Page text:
Pope Benedict, good or bad?

By Jonathan Power

Dean Acheson, the distinguished US Secretary of State who coined such phrases as “Britain has lost an empire but not yet found a role” also once said: “Moral talk is fine preaching for the Final Day of Judgement, but it was not a view I could entertain as a public servant.” No wonder he could justify the use of the nuclear bomb on Japan.

The last four Popes, including Benedict who has just announced his retirement, would never have supported the Hiroshima bombing. Neither did they support the wars in Vietnam, Iraq and Afghanistan. They believed in moral talk here and now.

“Moral talk” led Pope John Paul to wage a long and successful fight against communism in his homeland, Poland. Indeed, many say that victory was the catalyst for the fall of communism in the rest of Eastern Europe and the Soviet Union itself.

“Moral talk” led to Pope John, the great reformer, to use his position to tell President Lyndon Johnson to his face that the Vietnam war was immoral.

Benedict is cut of the same cloth, with some interesting shades of emphasis. Read the rest of this entry »

Room for optimism in Iran and the P5-plus-1 talks

By Farhang Jahanpour*

Iran and the P5-plus-1, which includes the United States, will meet again on 26 February in Kazakhstan. This is the first time that the two sides will meet in an atmosphere of continuing mutual suspicion since the third round of talks held in Moscow on 18-19 June 2012 ended in stalemate.

Iran believes that the West, particularly the United States, is using the talks as a pretext to increase the sanctions until Tehran bends to its will; whereas Washington holds that Iran is prolonging the talks in order to continue its uranium enrichment with the aim of producing a nuclear weapon. The fact of the matter is that neither side is sincere in their remarks and both sides are engaged in a cat and mouse game trying to use the talks for domestic purposes and for pursuing other goals, rather than finding a mutually acceptable solution to Iran’s nuclear program. Read the rest of this entry »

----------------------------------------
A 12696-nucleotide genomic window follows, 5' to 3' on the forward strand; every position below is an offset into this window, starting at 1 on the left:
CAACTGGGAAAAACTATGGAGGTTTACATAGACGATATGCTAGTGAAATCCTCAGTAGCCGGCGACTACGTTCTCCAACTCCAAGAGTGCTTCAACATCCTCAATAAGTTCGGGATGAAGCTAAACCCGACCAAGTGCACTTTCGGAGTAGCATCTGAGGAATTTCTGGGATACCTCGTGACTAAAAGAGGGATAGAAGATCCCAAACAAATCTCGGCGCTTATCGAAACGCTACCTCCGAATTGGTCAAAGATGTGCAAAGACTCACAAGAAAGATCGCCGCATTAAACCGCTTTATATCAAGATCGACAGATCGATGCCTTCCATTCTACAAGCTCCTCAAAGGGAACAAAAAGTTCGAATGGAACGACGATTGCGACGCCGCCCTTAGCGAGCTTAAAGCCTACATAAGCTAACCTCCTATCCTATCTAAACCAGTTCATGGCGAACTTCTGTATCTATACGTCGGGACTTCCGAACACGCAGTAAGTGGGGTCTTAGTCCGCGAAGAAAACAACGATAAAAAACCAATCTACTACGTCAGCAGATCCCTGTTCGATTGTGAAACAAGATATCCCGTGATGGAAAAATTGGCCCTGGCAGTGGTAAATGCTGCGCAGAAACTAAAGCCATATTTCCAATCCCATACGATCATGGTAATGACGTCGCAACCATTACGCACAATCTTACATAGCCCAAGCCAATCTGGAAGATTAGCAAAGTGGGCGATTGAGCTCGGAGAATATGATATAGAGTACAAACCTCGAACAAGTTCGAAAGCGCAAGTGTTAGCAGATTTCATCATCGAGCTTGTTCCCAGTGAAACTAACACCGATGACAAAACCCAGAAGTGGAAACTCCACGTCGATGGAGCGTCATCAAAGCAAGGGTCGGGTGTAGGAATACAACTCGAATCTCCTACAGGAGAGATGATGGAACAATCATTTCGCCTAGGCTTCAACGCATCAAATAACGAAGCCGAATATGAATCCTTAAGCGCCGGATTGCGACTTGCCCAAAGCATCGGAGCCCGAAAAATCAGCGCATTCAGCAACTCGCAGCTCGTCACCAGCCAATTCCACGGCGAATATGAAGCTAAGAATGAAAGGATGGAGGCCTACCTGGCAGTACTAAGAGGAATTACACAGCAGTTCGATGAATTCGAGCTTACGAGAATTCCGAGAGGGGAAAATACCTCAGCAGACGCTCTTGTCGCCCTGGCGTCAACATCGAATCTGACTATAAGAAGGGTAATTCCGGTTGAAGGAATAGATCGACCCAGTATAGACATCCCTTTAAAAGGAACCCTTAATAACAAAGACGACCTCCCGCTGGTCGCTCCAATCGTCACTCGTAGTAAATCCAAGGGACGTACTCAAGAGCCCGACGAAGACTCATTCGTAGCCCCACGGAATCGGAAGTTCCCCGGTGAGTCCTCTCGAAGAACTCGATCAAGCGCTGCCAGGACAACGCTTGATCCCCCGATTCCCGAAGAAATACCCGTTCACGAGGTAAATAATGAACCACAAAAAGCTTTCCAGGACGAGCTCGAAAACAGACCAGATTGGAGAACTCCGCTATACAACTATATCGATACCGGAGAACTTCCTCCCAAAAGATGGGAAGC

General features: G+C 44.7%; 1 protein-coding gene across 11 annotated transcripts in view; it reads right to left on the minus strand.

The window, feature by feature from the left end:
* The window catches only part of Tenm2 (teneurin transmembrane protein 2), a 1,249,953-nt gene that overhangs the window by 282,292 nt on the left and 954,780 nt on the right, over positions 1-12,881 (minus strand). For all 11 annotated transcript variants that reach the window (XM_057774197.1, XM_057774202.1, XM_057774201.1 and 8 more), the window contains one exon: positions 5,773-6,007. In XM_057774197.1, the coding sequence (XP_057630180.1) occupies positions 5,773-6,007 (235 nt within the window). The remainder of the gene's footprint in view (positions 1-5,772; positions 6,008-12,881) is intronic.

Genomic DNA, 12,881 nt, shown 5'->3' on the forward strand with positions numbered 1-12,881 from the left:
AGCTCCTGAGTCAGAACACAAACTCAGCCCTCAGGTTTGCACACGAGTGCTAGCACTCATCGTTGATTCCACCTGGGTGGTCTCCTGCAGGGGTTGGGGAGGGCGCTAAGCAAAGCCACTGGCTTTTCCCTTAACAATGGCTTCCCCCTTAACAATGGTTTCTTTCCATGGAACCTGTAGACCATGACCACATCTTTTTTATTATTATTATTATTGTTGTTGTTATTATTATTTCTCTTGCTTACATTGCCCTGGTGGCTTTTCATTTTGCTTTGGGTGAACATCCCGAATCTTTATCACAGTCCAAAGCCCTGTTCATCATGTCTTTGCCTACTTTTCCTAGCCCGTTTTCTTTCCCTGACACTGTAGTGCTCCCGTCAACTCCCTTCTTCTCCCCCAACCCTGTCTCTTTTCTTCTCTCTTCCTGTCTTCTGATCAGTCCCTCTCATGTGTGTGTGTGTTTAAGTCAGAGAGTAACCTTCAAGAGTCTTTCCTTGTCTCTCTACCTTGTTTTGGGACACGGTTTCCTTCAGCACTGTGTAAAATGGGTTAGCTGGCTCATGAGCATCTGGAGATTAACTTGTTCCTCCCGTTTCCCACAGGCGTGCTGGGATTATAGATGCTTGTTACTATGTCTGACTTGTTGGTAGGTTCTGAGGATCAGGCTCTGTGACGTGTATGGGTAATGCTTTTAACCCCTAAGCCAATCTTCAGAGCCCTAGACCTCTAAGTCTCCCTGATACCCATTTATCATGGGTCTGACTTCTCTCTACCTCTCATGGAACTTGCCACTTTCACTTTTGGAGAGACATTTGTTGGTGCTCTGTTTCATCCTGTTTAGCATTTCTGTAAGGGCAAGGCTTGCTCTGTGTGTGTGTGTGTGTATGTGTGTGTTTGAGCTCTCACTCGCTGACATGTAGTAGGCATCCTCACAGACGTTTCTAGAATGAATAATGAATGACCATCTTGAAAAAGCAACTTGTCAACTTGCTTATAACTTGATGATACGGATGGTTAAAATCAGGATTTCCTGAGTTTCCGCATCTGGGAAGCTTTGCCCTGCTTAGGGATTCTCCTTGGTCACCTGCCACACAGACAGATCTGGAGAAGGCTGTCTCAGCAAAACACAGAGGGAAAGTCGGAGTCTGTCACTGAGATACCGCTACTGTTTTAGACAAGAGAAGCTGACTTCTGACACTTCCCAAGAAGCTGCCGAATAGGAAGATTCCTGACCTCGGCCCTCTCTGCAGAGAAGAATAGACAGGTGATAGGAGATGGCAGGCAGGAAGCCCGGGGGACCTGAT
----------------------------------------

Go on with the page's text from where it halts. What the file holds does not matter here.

Nepal – Six years of “transition”

By Johan Galtung

From Kathmandu, Nepal

Three huge revolts in Asia in the last decades came to an end: the anti-Confucian cultural revolution in China 1967-76, the anti Phnom Penh Khmer Rouge revolution in Cambodia 1975-79, and the anti-feudal monarchy anti-caste maoist People’s War in Nepal that lasted 10 years from 13 February 1996, followed by 18 days of effective nonviolence in the streets of Kathmandu in 6-24 April 2006. The King abdicated.

Transcend mediated in May 2003, and identified, through dialogues with the parties, eleven deep faultline conflicts as roots of violence…Continue here


What the Syrian death tolls really tell us

By Sharmine Narwani


Unreliable data can incite and escalate a conflict – the latest UN-sponsored figure of 60,000 should not be reported as fact.

Less than two months after the UN announced “shocking” new casualty figures in Syria, its high commissioner for human rights, Navi Pillay estimates that deaths are “probably now approaching 70,000″. But two years into a Syrian conflict marked by daily death tolls, the question arises as to whether these kinds of statistics are helpful in any way? Have they helped save Syrian lives? Have they shamed intransigent foes into seeking a political solution? Or might they have they contributed to the escalation of the crisis by pointing fingers and deepening divisions?

Continue reading in The Guardian, February 15, 2013

Urgent UN Press Statement: Release Palestinian Hunger Strikers Now

By Richard Falk

The following press statement was issued 13 February 2013 under the auspices of the UN Human Rights Council in my capacity as Special Rapporteur for Palestinian Territories Occupied since 1967.

This nonviolent resistance to unlawful and abusive detention practices by Israel is a human rights outrage that should be the occasion of media attention and a worldwide outcry.